Shadow of a Doubt

Shadow of a Doubt

A teenage girl, overjoyed when her favorite uncle comes to visit the family in their quiet California town, slowly begins to suspect that he is in fact the "Merry Widow" killer sought by the authorities.


“Alfred Hitchcock's Shadow of a Doubt (1943), from a screenplay by Thornton Wilder, Sally Benson, and Alma Reville, based on a Gordon McDonell story, with Teresa Wright, Joseph Cotten, Henry Travers, and Hume Cronyn, creates a unique vision for the early 40g of a small American town festering with feelings of fear, guilt, and paranoia. This dark vision of Hitchcock and his wife, Alma, interacting with the authors of Our Town and Meet Me in St. Louis, sig naled the true transplanting of the Master's touch to the United States. Hitchcock's inspiredly controlled camera work, in which he treats the visiting Uncle Charlie (Cotten) and the Santa Rosa niece Charlie (Wright) as doppelgängers of the same restless spirit, makes their relationship one of the most profound in cinema. Wright, representing regional innocence, gives her finest performance, and Cotten, as the suspected Merry Widow murderer and a figure of cosmopolitan evil, puffs evocative smoke rings around his role. Travers and Cronyn. as fans of grisly whodunits provide eccentric comic relief in an otherwise serious character study that is pitched more to subtle visual motifs than to Hitchcock's usual signature of pyrotechnic set pieces for the masses.”

Andrew Sarris1


“Like Blue Velvet's fever dream of transcendental perversity, Shadow of a Doubt is about awakening, the simultaneous darkening and enlarging of the world; the difference is that, where Kyle MacLachlan's Jeffrey Beaumont is able to tap into his own dark reserves, Wright's Charlie must muffle her knowledge as to not disturb the order of things. What was uncorked must be covered again, thus a killer is given a lavish hero's funeral while the heroine watches from afar, next to Macdonald Carey's ineffectual bearer of justice. Hitch's habit of taking us to the edge of the abyss and then returning us with a wink, so often resulting in unconvincing happy endings, here seals one of his most pitiless visions of a monstrous cosmos admitted only to be denied.”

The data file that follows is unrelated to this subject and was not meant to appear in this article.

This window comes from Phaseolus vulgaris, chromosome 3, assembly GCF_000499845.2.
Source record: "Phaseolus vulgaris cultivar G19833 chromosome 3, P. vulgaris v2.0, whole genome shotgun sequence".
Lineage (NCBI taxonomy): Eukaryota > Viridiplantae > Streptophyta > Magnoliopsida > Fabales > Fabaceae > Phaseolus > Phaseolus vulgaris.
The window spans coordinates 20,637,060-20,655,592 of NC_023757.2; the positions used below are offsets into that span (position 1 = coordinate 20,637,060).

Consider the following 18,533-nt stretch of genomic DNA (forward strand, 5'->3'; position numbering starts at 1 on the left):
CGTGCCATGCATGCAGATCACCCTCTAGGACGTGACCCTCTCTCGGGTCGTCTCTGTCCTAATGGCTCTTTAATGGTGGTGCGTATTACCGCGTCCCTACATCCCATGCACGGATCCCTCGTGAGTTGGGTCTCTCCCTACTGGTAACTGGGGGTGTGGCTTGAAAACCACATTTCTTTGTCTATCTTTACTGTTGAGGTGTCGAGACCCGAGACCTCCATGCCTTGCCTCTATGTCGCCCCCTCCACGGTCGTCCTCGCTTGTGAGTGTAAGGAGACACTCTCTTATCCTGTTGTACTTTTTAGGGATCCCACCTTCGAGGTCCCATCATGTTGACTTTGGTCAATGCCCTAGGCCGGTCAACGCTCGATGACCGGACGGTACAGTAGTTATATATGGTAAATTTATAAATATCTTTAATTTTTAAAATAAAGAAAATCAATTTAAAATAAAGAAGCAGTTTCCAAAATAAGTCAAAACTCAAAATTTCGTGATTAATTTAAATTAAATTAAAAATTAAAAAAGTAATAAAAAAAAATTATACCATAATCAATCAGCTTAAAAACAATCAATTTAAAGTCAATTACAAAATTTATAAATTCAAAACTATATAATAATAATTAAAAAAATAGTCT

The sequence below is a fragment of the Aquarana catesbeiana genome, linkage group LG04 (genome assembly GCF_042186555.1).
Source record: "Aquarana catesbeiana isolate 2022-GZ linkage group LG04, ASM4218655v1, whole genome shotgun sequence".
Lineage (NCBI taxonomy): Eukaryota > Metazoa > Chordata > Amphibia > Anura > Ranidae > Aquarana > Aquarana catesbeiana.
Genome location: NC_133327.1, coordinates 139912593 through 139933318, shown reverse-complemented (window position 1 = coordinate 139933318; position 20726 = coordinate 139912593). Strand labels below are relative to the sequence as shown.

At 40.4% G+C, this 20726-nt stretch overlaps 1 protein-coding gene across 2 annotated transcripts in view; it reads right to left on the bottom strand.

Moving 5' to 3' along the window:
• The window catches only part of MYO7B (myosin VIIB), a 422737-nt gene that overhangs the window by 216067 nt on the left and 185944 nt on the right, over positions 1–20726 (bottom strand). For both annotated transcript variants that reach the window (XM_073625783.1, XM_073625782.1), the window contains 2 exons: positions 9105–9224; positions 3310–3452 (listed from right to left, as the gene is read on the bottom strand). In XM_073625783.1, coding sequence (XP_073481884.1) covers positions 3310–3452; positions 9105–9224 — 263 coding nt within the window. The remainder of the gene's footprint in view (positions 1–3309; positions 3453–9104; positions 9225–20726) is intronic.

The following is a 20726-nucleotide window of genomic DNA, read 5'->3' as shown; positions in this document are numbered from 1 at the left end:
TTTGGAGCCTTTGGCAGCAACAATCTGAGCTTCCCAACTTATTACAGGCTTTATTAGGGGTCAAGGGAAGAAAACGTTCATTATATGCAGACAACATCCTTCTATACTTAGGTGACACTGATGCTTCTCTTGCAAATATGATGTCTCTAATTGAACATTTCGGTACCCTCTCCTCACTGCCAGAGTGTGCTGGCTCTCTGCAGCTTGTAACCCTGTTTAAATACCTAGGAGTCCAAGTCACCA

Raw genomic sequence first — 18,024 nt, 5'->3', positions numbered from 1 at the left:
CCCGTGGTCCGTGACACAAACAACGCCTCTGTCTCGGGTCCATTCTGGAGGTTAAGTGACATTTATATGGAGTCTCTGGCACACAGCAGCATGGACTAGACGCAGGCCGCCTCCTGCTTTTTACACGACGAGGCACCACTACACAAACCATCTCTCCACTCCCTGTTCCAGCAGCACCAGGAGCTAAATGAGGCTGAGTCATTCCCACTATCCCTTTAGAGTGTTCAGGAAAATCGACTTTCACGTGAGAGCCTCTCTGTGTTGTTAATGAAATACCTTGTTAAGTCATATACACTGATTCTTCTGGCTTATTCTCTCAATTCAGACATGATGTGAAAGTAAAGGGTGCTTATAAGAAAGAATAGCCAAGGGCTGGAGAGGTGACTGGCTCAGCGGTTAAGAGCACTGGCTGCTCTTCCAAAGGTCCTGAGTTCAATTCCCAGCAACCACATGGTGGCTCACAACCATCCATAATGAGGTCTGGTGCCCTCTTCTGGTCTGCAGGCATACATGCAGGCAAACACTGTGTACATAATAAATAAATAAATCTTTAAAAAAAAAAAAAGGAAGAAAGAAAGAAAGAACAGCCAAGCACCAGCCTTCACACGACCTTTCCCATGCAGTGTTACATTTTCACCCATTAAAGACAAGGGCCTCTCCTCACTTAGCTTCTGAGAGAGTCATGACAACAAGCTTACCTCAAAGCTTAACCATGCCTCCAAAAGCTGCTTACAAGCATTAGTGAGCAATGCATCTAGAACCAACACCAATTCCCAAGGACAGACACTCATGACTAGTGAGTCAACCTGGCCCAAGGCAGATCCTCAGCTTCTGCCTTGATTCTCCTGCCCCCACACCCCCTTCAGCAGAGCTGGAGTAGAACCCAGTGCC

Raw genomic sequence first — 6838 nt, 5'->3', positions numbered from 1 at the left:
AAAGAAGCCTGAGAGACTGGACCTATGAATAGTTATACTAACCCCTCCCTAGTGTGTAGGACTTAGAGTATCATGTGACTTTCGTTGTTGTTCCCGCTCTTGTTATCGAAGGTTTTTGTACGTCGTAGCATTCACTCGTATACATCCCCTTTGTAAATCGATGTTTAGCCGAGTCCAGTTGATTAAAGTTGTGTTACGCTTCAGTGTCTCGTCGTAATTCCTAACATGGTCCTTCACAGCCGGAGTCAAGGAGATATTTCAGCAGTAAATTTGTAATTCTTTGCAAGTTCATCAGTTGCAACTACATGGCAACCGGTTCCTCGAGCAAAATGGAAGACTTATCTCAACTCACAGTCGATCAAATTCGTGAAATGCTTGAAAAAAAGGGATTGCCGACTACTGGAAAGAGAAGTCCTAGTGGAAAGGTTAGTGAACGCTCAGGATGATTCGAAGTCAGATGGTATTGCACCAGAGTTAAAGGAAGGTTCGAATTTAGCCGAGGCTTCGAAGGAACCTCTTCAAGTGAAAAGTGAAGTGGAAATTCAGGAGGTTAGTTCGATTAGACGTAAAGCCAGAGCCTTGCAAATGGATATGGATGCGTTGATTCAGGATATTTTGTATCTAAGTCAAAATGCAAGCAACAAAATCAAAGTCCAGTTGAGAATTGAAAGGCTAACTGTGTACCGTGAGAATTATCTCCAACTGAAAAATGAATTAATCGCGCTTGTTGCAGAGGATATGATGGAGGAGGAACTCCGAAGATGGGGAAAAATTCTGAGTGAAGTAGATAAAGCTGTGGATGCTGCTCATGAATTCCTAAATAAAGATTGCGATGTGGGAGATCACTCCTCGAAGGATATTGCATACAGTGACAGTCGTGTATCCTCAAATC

Fernando F. Croce2


“Charlie Newton exhibits qualities shared by those famous hysterical patients of Freud. Freud described those women as follows:

I have described the patient's (Elisabeth von R.| character, the features which one meets with so frequently in hysterical people and which there is no excuse for regarding as a consequence of degeneracy: her giftedness ["She's got brains," Joe says of Charlie], her ambition, her moral sensibility, her excessive demand for love which, to begin with, found satisfaction in her family, and the independence of her nature which went beyond the feminine ideal and found expression in a considerable amount of obstinacy, pugnacity and reserve. 

Freud's psychomoral prescription for women and his polite misogyny are apparent in this passage; Hitchcock's are no less apparent in his films, with the difference that Hitchcock's misogyny is hardly polite. Charlie also seeks to go "beyond the feminine ideal," the ideal embodied by that "town woman," her mother. She wants to escape the stultifying routines of family life in smalltown America. In fact, what she is really after is the independence and power of the "merry widow." Her uncle consecrates those wishes by placing on her finger the ring of the widowed woman he has murdered.' This unhealthy, unholy union - it is as if they are getting married - of her and her uncle, of her feminine and masculine halves, must be broken in order to allow the holier one of her and Graham. The masculine half of Charlie's personality seeks those "masculine" traits of independence and power; and it is this phallic, striving half that is really the cause of the aggression unleashed against her family and, ultimately, herself. The unconscious guilt she feels over the " destruction" of her family eventually deflects the course of her anger and redirects it toward herself.”

James McLaughlin3

  • 1Andrew Sarris, "Shadow of a Doubt," Village Voice, 8 August 1987.
  • 2Fernando F. Croce, "Review: Shadow of a Doubt," Slant, 17 February 2006.
  • 3James McLaughlin, A Hitchcock Reader, edited by Marshall Deutelbaum and Leland Poague (Hoboken: Wiley-Blackwell, 2009), 150.
UPDATED ON 02.03.2024